Hello Everyone!

I recently received a marvelous email from Diane Soffe a teacher in New Zealand who helped me organize my first 5-session video conference course on structured word inquiry with teachers attending from four separate computers at the same time. It is such a treat to be able to introduce teachers to this work over time so that they can try lessons out and then regroup, reflect and build our learning together. 

I have long argued that there is no better assessment of the quality of instruction that the quality of the questions it sparks from students. We worked with the handout for constructing a <know> matrix that you can see along with related resources at this link

Diane sent one one of the great emails that went out to the group on the next day about her experience with her Grade 4/5 class after having  a go with her version of the <know> lesson we addressed in that first session.

With Diane's permission, I am sharing parts of that email. The questions her students ask are just so rich with leanring possibilities. I hope that by sharing these questions that will be famiilar to many real spellers, that they can get some feedback from our wider community to help guide them on their way...

From Diane:

I had a great session today with both the Year 9 and Year 10 classes. Mostly we got completely off topic and it was all good!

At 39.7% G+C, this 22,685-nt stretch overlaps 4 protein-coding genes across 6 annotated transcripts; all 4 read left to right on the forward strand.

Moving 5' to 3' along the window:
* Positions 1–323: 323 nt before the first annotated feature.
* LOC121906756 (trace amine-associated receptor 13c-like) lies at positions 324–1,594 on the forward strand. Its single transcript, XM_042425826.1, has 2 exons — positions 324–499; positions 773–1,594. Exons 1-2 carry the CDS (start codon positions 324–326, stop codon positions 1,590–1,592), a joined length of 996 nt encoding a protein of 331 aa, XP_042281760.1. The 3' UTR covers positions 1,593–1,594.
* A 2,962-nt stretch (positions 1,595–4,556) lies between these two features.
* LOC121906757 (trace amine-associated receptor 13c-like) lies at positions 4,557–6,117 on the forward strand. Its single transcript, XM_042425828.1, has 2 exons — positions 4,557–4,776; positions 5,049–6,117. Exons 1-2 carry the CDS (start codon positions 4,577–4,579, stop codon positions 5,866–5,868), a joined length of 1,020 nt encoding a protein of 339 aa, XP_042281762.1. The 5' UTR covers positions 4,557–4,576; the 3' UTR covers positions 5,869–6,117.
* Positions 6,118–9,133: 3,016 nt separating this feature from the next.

We started with the more complex matrix for <know> and worked from there. I followed quite a bit of the way you'd presented the ideas to us and we took off from there…


I also spent a considerable amount of time wondering around your web page and especially enjoyed many of the youtube clips you have there. It's so good to actually see someone in action - very powerful.


Ideas from the kids:


  • Is it possible to know when to use <n> or <kn> for /n/?
  • If we spell <learnt> (very common in NZ) <learned> how is it different from "the learned gentleman”?
  • Why don't we take the <e> out of <knowledgeable>? (We have begun an ongoing investigation into this one with kids gathering examples from their reading.
  • Why do we take the <e> out of <truly>?

It was very exciting to see so many students willing to ask so many questions, no matter what they were….


It also clearly shows the interest these students have in the way English really works.


We really did have a great time talking and investigating and remembering things that had been earlier investigated.


Most of them became quite engrossed in the matrix for <know> and treated it as a puzzle to be solved.


When I wrote back to Diane and the group, I explained how excited I was at these questions. I explained that these questions are quite literally questions that every experience real speller encounters along their journey of learning. 


While "the answers" to these questions are not the point, I thought I'd share this groups question and invite our wider community to share and explain any hypotheses that they may have regarding any of thes questions. The great thing is that whether or not we find the answers these students are looking for in the new future, we know that there are reasons for the spellings these spelling scientists are studying. 


I have no doubt that those who follow any of these trails of inquiry will deepen their udnerstandig of the elegant order of English spelling!